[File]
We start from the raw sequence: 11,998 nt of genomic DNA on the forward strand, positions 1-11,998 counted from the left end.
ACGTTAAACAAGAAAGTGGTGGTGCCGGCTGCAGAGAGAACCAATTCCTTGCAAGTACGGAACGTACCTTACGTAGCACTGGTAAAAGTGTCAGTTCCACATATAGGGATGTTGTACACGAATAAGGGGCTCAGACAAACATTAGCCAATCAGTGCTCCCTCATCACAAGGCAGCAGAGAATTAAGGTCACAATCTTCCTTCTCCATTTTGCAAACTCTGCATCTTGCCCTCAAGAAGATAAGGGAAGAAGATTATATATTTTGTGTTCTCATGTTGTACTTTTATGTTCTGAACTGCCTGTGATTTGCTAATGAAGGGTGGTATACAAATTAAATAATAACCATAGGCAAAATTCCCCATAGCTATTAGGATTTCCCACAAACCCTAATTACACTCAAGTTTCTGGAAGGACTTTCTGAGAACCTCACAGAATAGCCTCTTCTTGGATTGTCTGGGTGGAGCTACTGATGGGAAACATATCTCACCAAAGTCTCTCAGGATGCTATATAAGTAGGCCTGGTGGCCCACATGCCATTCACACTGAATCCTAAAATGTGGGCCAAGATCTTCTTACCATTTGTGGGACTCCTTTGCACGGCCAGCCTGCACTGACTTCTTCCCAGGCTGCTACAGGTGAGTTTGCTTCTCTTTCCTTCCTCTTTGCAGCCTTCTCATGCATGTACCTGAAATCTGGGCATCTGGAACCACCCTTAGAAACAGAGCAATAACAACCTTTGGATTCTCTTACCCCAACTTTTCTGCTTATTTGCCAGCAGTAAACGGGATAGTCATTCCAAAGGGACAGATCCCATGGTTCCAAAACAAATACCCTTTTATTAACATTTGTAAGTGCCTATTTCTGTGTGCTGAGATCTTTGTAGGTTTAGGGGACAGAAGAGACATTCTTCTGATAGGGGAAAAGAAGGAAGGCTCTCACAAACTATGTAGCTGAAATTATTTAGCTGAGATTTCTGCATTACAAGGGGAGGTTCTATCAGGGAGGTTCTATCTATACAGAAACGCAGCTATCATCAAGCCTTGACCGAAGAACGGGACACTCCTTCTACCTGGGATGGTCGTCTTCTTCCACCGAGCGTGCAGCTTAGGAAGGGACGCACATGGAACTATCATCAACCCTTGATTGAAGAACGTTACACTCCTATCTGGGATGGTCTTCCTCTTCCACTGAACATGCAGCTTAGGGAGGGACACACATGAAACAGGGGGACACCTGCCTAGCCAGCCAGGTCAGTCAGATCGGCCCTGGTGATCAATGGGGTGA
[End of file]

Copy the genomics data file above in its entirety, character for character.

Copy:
We start from the raw sequence: 11,998 nt of genomic DNA on the forward strand, positions 1-11,998 counted from the left end.
ACGTTAAACAAGAAAGTGGTGGTGCCGGCTGCAGAGAGAACCAATTCCTTGCAAGTACGGAACGTACCTTACGTAGCACTGGTAAAAGTGTCAGTTCCACATATAGGGATGTTGTACACGAATAAGGGGCTCAGACAAACATTAGCCAATCAGTGCTCCCTCATCACAAGGCAGCAGAGAATTAAGGTCACAATCTTCCTTCTCCATTTTGCAAACTCTGCATCTTGCCCTCAAGAAGATAAGGGAAGAAGATTATATATTTTGTGTTCTCATGTTGTACTTTTATGTTCTGAACTGCCTGTGATTTGCTAATGAAGGGTGGTATACAAATTAAATAATAACCATAGGCAAAATTCCCCATAGCTATTAGGATTTCCCACAAACCCTAATTACACTCAAGTTTCTGGAAGGACTTTCTGAGAACCTCACAGAATAGCCTCTTCTTGGATTGTCTGGGTGGAGCTACTGATGGGAAACATATCTCACCAAAGTCTCTCAGGATGCTATATAAGTAGGCCTGGTGGCCCACATGCCATTCACACTGAATCCTAAAATGTGGGCCAAGATCTTCTTACCATTTGTGGGACTCCTTTGCACGGCCAGCCTGCACTGACTTCTTCCCAGGCTGCTACAGGTGAGTTTGCTTCTCTTTCCTTCCTCTTTGCAGCCTTCTCATGCATGTACCTGAAATCTGGGCATCTGGAACCACCCTTAGAAACAGAGCAATAACAACCTTTGGATTCTCTTACCCCAACTTTTCTGCTTATTTGCCAGCAGTAAACGGGATAGTCATTCCAAAGGGACAGATCCCATGGTTCCAAAACAAATACCCTTTTATTAACATTTGTAAGTGCCTATTTCTGTGTGCTGAGATCTTTGTAGGTTTAGGGGACAGAAGAGACATTCTTCTGATAGGGGAAAAGAAGGAAGGCTCTCACAAACTATGTAGCTGAAATTATTTAGCTGAGATTTCTGCATTACAAGGGGAGGTTCTATCAGGGAGGTTCTATCTATACAGAAACGCAGCTATCATCAAGCCTTGACCGAAGAACGGGACACTCCTTCTACCTGGGATGGTCGTCTTCTTCCACCGAGCGTGCAGCTTAGGAAGGGACGCACATGGAACTATCATCAACCCTTGATTGAAGAACGTTACACTCCTATCTGGGATGGTCTTCCTCTTCCACTGAACATGCAGCTTAGGGAGGGACACACATGAAACAGGGGGACACCTGCCTAGCCAGCCAGGTCAGTCAGATCGGCCCTGGTGATCAATGGGGTGA